Writings of the general word's body

Monday, December 11, 2006

Royal Geographical Society

I attended a symposium on Slavery at the Royal Geographical Society, London, on October 31. It was organised by Black British Heritage, a community group working to create awareness about contributions made by people of African descent to the history and prosperity of the Britain. The organisation, a charity plans to be very involved in next year's 200 years' anniversary of the abolition of slavery on the British Isles.

Many issues on Slavery debated on the day. The Royal Geographical Society was a place when, in the heyday of Slavery, English adventurers and 'discoverers' came to display the goods and trophies they had brought with them from their traves. The 'goods' included Africans in bondage. (As it happens, an exhibition of West African Mud Architecture, Butabu by James Morris - taken on his traves in Senegal, Benin Republic, Mali and Northern Nigeria - was on display in another part of the building. I interviewed Morris and wrote about the same exhibition, held at another venue, back in 2004)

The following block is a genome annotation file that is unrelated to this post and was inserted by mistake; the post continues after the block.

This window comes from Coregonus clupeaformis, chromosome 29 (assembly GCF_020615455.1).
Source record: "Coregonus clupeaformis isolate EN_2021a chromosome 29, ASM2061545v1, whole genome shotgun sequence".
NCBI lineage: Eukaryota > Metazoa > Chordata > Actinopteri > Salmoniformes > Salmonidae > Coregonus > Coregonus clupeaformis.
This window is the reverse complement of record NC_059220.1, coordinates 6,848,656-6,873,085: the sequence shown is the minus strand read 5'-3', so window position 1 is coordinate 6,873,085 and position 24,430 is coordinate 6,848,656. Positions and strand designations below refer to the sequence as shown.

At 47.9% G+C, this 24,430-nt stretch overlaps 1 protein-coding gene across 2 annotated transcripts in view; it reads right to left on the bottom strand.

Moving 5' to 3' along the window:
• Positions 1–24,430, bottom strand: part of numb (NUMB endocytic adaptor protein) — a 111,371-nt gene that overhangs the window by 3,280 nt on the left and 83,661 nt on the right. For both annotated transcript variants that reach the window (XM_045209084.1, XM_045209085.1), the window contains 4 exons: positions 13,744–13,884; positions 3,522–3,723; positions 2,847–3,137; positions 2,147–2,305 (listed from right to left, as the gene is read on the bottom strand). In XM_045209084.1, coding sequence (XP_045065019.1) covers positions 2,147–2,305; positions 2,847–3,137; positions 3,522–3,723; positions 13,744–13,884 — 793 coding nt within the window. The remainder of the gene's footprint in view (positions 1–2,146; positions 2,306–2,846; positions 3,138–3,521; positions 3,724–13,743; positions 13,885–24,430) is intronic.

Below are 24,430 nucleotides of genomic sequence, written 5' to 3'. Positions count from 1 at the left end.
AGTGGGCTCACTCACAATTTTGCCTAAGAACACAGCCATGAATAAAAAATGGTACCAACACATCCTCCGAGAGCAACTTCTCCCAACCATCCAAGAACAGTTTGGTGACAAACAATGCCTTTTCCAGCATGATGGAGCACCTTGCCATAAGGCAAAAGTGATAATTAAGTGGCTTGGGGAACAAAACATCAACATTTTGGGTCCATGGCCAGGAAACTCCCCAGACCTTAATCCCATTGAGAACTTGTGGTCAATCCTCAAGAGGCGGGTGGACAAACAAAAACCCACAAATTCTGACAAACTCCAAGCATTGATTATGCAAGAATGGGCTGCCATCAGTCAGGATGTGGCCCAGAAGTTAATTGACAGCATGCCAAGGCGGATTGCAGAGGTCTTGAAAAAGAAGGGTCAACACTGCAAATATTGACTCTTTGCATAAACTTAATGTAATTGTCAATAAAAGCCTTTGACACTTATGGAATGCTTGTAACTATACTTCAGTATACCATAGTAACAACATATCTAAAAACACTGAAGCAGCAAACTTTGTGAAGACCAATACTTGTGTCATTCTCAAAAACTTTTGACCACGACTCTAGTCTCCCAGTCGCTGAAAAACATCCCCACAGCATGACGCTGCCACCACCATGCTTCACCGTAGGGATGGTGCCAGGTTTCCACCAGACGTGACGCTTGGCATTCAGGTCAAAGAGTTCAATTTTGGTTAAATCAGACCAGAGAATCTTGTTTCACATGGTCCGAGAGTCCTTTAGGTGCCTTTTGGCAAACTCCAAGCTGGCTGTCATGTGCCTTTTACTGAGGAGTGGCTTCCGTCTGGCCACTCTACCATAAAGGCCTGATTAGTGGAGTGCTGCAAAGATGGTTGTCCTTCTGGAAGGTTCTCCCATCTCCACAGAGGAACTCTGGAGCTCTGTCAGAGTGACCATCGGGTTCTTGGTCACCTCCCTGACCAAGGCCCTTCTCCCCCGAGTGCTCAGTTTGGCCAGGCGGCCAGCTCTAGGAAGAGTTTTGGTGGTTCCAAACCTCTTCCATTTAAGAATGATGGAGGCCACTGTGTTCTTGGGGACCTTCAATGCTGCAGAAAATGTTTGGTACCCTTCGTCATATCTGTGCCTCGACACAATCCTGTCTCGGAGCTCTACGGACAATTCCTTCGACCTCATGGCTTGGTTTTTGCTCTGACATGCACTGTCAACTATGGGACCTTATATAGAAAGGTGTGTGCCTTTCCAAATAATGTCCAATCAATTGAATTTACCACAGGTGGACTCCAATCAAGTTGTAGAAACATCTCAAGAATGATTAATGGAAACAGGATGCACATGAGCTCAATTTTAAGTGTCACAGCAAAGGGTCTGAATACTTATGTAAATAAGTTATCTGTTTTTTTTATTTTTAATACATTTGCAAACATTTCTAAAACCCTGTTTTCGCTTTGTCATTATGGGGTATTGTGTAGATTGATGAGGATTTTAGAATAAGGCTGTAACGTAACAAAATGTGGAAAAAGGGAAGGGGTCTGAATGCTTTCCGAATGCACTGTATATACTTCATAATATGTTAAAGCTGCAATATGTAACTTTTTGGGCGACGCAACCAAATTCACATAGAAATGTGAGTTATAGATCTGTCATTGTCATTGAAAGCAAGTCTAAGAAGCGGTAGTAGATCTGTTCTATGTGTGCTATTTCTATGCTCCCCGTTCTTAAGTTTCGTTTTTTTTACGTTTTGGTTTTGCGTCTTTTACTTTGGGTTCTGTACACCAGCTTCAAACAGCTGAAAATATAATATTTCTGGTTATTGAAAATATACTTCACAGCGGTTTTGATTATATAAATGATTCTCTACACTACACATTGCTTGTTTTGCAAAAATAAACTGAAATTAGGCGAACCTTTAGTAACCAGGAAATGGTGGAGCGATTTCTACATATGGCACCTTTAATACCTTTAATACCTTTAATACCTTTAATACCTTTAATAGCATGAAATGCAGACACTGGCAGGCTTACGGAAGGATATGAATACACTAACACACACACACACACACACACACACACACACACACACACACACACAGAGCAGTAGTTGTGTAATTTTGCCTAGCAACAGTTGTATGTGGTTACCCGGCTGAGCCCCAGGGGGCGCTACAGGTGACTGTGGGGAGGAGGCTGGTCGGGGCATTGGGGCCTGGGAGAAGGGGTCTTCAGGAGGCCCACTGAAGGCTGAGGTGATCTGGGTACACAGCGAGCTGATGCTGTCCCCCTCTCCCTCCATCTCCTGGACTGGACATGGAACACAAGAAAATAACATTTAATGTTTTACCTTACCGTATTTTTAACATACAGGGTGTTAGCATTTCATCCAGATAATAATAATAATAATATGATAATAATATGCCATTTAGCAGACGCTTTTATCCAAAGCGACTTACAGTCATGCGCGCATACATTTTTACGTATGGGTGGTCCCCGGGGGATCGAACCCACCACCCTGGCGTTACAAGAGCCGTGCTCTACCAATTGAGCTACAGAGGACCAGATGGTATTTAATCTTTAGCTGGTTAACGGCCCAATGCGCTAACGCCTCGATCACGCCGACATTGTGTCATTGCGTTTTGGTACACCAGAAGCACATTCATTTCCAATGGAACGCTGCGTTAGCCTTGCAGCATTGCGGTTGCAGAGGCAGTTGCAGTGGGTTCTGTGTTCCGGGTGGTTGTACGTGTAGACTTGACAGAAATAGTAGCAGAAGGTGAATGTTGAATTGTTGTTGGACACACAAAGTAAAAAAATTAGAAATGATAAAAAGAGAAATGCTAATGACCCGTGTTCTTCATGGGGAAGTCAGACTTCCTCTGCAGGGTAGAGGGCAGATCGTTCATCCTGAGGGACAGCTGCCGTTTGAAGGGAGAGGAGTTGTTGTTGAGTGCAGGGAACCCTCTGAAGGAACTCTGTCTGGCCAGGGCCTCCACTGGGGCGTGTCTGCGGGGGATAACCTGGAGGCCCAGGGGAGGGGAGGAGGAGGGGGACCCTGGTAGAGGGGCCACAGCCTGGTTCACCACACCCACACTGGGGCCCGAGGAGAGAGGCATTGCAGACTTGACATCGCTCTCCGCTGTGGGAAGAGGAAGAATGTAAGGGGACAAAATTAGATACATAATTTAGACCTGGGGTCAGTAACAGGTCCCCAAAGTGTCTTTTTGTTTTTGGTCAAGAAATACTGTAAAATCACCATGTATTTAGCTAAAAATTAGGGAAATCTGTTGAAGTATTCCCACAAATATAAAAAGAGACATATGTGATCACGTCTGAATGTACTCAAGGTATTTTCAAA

As I walked around the Royal Geographical Society on the day, my thoughts were on ages past. And looking for the merest echoes of painful history, these were the sights that caught my camera's eye.
  • Wooden figure guards the 'Minstrels' Gallery;
  • The second photo, on the stairway, points the way to the lavatories;
  • The fellow in the 3rd photo looks away from you whilst you're in the toilet; and
  • One of the Zanzibar Chests on display.

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